(The following is a sponsored review)
Until recently I’ve always considered plastic surgery a luxury of the rich — and an unneeded one at that. I’ve changed my mind a bit, but still hold to the ideal that plastic surgery should be something that one should consider when life throws you a curve ball, not just for “kicks and giggles.”
Not long ago a co-worker (sporting a newly stitched wound on his very bald head) related an experience about how he sliced open his head and how the ER doctor very nearly stapled the wound closed. Luckily, the doctor was convinced that his patient’s bald head could be considered part of his face (by its lack of hair) and thereby warranted some extra attention by the way of stitches rather than staples (this making for a much smaller and much less noticeable scar). You never know when little tidbits of medical information might come in handy, or when plastic surgery news and new procedures may help you or a loved one in a pinch.
When my son was younger he nearly sliced off a toe with a garden shovel. Yes, it bled, and yes, it scarred — but he kept the toe. What if it had been on, say, his face? Would I have known to ask that a plastic surgeon be called in to stitch up the wound (rather than the ER doctor? Don’t get me wrong, ER docs are great at what they do, but if you’re going to be faced with a scar and a non-life-threatening injury, have the doctor call in the on-call plastic surgeon and get some high quality stitching. For tips like this and others, head over to the cosmetic surgery blog.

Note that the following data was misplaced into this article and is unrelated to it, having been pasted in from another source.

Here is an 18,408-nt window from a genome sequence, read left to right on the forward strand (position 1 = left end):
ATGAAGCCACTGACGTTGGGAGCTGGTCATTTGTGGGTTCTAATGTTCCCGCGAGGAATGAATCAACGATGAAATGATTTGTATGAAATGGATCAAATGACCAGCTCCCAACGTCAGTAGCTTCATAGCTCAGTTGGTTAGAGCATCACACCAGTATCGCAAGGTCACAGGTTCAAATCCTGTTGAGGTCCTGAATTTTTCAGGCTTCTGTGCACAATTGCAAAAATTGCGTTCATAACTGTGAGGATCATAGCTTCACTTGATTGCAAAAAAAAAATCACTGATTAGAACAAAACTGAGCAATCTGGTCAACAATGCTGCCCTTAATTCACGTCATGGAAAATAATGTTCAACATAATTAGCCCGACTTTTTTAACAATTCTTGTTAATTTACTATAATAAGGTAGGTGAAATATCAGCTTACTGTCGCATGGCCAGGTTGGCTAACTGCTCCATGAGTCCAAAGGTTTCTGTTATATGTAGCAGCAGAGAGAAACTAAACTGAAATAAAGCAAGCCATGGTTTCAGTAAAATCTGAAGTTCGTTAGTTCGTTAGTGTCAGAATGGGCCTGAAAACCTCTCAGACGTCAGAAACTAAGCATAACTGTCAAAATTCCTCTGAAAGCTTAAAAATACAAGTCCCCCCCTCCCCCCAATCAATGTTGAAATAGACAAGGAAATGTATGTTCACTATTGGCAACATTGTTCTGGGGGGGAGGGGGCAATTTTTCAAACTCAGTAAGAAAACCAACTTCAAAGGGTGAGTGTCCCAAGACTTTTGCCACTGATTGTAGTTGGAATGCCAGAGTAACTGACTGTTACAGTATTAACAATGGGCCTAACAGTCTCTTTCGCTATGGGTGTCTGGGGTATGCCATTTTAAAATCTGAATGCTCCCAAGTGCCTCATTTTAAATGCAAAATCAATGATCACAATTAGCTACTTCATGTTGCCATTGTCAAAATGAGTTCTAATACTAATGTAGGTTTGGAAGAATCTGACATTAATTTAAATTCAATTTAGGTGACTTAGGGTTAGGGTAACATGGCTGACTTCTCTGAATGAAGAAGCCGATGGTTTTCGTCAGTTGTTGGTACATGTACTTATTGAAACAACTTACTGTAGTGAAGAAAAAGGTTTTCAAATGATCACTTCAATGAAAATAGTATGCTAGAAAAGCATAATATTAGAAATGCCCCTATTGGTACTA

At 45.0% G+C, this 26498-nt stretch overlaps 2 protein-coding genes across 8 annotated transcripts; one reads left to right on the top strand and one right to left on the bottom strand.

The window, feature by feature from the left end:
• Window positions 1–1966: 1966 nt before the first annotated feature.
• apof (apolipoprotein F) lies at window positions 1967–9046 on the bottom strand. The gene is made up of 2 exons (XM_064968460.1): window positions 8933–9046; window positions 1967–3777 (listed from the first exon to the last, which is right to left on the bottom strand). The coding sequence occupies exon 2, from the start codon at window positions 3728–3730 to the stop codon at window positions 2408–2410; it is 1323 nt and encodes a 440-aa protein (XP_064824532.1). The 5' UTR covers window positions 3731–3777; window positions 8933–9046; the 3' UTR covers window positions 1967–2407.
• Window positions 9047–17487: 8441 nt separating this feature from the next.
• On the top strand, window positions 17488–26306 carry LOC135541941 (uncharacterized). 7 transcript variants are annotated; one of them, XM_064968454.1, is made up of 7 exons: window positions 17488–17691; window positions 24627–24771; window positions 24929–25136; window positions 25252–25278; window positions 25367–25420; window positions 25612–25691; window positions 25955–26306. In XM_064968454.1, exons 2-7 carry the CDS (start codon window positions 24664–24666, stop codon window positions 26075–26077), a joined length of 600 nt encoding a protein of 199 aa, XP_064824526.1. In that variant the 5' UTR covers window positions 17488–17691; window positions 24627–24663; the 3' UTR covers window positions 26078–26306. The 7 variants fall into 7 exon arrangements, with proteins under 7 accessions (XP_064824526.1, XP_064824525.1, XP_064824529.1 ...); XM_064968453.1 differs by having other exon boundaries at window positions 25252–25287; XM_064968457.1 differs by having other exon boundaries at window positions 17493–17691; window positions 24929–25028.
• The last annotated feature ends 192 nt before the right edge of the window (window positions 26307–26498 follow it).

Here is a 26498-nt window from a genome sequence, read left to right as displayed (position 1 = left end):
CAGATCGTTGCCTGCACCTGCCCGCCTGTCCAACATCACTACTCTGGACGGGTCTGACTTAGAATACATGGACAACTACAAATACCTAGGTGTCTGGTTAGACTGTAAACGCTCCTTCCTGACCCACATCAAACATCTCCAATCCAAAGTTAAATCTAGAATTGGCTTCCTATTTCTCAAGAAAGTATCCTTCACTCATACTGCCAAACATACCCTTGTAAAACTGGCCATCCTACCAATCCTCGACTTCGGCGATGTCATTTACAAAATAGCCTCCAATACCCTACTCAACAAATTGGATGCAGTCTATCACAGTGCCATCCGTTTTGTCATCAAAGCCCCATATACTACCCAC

That brings me to the ever-present exception to the rule, and to a much more personal note. I don’t want to go embarrassing anyone, so I’m not going to name names. Most women are self-conscious about their bodies. Some have “let themselves go” (like I’m one to talk!), others have had body-altering events thrust upon them, and still others were dealt a poor hand (as it were). For the latter two, I refer you to los angeles breast implants (CAUTION! NSFW before and after photos!). If the ravages of the child-bearing and child-rearing years have left things noticeably different or for those that didn’t get what “all the other girls got” I’ve come to the decision that augmentation, reduction, and/or reconstruction are not the taboo, self-centered topics that they used to be.
I still am of the opinion that invasive procedures are just that, and should be avoided where possible, but sometimes circumstances intervene and not all plastic surgery procedures are vain.
(The preceding was a sponsored review)